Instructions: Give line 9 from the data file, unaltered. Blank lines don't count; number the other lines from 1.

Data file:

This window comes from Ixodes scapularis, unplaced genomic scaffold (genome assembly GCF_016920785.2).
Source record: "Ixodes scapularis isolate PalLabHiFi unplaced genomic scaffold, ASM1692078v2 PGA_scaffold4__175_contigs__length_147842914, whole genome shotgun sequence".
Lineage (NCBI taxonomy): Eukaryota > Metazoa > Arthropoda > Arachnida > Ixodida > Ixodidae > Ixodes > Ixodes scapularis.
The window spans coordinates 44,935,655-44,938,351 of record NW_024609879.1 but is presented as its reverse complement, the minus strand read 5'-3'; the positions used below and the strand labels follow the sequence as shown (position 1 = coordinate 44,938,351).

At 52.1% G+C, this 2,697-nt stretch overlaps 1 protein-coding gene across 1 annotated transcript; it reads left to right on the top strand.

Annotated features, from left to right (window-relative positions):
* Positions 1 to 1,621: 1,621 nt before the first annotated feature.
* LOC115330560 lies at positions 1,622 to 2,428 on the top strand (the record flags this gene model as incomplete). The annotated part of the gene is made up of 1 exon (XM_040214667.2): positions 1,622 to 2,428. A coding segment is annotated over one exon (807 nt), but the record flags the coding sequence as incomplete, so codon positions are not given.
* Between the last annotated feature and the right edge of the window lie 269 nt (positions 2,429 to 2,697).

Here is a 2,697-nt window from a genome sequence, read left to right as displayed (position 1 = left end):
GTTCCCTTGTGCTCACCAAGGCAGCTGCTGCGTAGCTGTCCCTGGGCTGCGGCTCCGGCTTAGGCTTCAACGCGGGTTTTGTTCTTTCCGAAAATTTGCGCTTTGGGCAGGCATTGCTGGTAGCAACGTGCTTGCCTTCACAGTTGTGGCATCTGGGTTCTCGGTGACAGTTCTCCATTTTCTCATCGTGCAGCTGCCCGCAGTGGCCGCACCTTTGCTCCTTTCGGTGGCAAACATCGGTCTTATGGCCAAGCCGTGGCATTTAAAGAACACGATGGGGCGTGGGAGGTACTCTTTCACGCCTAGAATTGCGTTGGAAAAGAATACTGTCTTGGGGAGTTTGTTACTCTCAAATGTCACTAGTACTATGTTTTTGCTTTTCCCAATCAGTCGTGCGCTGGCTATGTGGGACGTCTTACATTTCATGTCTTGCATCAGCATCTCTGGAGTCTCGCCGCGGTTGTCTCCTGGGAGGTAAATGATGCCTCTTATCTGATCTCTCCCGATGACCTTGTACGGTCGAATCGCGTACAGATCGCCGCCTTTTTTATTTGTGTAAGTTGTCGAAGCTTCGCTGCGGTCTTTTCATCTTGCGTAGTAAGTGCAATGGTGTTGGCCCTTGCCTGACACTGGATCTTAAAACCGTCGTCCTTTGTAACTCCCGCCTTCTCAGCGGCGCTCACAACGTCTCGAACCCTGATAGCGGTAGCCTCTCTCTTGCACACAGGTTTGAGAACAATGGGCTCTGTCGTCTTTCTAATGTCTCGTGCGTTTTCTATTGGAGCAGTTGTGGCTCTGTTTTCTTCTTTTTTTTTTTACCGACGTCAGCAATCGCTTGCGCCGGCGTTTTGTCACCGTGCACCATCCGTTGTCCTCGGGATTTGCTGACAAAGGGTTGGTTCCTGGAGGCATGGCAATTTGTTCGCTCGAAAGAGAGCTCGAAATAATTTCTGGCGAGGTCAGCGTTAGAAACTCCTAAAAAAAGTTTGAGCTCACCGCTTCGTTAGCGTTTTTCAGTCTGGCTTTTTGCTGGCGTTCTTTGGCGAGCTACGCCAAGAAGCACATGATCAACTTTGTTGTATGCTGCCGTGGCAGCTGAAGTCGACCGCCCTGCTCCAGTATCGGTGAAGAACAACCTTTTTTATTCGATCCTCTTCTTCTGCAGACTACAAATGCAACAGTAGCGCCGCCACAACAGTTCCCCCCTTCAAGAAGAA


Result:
* Between the last annotated feature and the right edge of the window lie 269 nt (positions 2,429 to 2,697).